Most serious food allergies start in infancy and early childhood.  They are caused by a relatively small number of different foods.  Milk and egg allergy are the most common and tend to disappear during childhood. The other common food ‘allergens’ vary depending on where you live. Whilst peanut and tree nut allergies are common in the US, UK and Australia, fish and seafood allergies are more common in South East Asia and Southern Europe. Wheat, soy, sesame and kiwi are other common problem foods.

Food Allergies in Different Parts of the World

  • Worldwide – milk, egg
  • USA, UK, Australia – peanut and tree nuts
  • France – mustard seed
  • Italy, Spain – peach, apple, shellfish
  • Israel – sesame
  • Spain, Japan – fish
  • Japan – buckwheat
  • Singapore – birds’ nest, shellfish

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How will I Know if My Baby has a Food Allergy?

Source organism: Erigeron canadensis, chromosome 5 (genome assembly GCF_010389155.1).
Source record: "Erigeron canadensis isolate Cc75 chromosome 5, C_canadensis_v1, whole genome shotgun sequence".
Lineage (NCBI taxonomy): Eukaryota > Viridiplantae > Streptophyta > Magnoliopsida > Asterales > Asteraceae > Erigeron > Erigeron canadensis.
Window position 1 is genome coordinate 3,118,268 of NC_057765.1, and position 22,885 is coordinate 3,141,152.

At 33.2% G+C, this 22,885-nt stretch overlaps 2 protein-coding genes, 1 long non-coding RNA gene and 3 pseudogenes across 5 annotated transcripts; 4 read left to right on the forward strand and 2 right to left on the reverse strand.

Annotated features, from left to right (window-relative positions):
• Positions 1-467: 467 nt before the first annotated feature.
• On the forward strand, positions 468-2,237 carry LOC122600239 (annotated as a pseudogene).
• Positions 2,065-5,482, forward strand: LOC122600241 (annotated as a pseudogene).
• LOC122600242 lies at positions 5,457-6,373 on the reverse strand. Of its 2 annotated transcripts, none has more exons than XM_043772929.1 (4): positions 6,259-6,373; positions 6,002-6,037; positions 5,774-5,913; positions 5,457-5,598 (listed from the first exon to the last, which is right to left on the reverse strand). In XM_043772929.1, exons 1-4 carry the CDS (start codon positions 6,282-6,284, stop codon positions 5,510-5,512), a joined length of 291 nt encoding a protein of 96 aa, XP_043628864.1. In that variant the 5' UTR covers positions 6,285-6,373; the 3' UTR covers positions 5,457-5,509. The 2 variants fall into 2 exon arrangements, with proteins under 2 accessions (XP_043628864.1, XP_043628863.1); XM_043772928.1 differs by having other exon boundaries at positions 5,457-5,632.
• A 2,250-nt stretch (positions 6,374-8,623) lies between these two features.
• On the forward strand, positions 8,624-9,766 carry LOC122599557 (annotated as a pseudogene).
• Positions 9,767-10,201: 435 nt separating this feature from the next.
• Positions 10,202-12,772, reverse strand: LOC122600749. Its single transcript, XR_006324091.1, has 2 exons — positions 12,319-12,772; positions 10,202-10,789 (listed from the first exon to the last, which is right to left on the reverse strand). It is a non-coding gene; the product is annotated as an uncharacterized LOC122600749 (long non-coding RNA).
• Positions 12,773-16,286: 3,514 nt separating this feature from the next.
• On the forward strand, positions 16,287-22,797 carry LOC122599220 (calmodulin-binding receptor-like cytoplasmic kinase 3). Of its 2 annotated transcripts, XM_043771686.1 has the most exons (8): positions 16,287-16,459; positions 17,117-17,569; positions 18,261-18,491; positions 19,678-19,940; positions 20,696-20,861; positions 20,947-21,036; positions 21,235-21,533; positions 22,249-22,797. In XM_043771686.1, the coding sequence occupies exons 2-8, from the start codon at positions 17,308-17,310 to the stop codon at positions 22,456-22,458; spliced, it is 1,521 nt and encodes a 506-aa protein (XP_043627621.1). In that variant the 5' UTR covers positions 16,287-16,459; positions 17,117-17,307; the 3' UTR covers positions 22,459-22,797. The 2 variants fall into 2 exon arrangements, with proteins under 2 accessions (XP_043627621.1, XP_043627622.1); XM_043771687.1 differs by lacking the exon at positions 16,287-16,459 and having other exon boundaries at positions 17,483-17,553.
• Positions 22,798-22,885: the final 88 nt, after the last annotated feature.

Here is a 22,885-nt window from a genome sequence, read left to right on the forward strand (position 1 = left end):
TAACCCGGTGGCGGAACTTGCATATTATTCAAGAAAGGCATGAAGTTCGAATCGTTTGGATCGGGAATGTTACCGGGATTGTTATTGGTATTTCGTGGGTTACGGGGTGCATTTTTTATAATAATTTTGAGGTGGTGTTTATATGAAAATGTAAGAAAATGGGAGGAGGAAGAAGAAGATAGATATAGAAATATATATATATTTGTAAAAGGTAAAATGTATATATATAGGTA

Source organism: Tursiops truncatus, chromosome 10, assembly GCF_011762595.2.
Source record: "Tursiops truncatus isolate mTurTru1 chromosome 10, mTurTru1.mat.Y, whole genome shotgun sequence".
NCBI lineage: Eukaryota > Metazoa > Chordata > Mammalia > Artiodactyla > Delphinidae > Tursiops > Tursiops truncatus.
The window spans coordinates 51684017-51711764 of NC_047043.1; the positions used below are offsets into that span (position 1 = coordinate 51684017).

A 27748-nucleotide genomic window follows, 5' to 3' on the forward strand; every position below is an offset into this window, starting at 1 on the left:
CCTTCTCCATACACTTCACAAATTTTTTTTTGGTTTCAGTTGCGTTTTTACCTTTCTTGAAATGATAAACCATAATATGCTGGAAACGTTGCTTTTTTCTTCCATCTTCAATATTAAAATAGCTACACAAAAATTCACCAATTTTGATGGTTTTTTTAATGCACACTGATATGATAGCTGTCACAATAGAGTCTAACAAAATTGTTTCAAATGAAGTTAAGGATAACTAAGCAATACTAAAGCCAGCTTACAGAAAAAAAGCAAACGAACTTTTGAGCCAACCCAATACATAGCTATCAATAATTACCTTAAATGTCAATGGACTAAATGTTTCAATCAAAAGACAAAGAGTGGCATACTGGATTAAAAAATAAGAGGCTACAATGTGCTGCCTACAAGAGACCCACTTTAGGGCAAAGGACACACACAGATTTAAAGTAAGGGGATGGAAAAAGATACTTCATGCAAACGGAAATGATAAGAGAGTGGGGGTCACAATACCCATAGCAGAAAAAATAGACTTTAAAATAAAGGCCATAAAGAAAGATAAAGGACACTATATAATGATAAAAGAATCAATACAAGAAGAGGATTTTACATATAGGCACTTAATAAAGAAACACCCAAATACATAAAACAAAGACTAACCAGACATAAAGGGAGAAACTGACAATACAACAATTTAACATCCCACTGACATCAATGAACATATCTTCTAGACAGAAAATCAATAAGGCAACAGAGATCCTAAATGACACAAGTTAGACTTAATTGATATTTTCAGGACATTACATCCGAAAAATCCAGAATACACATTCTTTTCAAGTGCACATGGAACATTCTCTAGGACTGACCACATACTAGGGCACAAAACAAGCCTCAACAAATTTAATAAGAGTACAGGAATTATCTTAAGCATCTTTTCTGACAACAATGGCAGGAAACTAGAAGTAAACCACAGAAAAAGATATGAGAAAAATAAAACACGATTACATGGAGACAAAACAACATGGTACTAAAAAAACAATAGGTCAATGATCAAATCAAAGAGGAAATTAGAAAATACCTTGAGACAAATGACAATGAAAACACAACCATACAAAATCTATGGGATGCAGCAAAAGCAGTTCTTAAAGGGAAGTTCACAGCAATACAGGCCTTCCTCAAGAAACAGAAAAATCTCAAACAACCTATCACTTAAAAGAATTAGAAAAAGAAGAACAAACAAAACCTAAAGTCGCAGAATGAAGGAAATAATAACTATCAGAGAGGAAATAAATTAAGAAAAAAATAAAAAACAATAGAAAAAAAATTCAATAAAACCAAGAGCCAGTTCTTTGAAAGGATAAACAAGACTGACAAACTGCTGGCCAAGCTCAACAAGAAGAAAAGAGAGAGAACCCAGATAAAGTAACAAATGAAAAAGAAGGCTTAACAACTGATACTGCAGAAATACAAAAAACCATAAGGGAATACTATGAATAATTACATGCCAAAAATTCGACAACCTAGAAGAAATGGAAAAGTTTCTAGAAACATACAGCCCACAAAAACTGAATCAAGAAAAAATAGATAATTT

Food allergies are much more common amongst children who come from families where other members suffer from allergy.  Babies who suffer from eczema are particularly at risk of having food allergies. The more severe the eczema and the earlier in life that it began, the more likely there is to be a food allergy. A baby with severe eczema before 3 months of age is very likely to suffer from food allergies.

Some food allergies are quite easy to spot – as soon as the food is eaten (often for the first or second time), an itchy rash develops, usually around the mouth.  There may also be swelling of the face, runny nose and itchiness as well as vomiting.  In severe reactions, there may be difficulty breathing and if this occurs an ambulance should be called immediately.  Fortunately, severe reactions are very rare in young children and tend to be more of a problem amongst teenagers.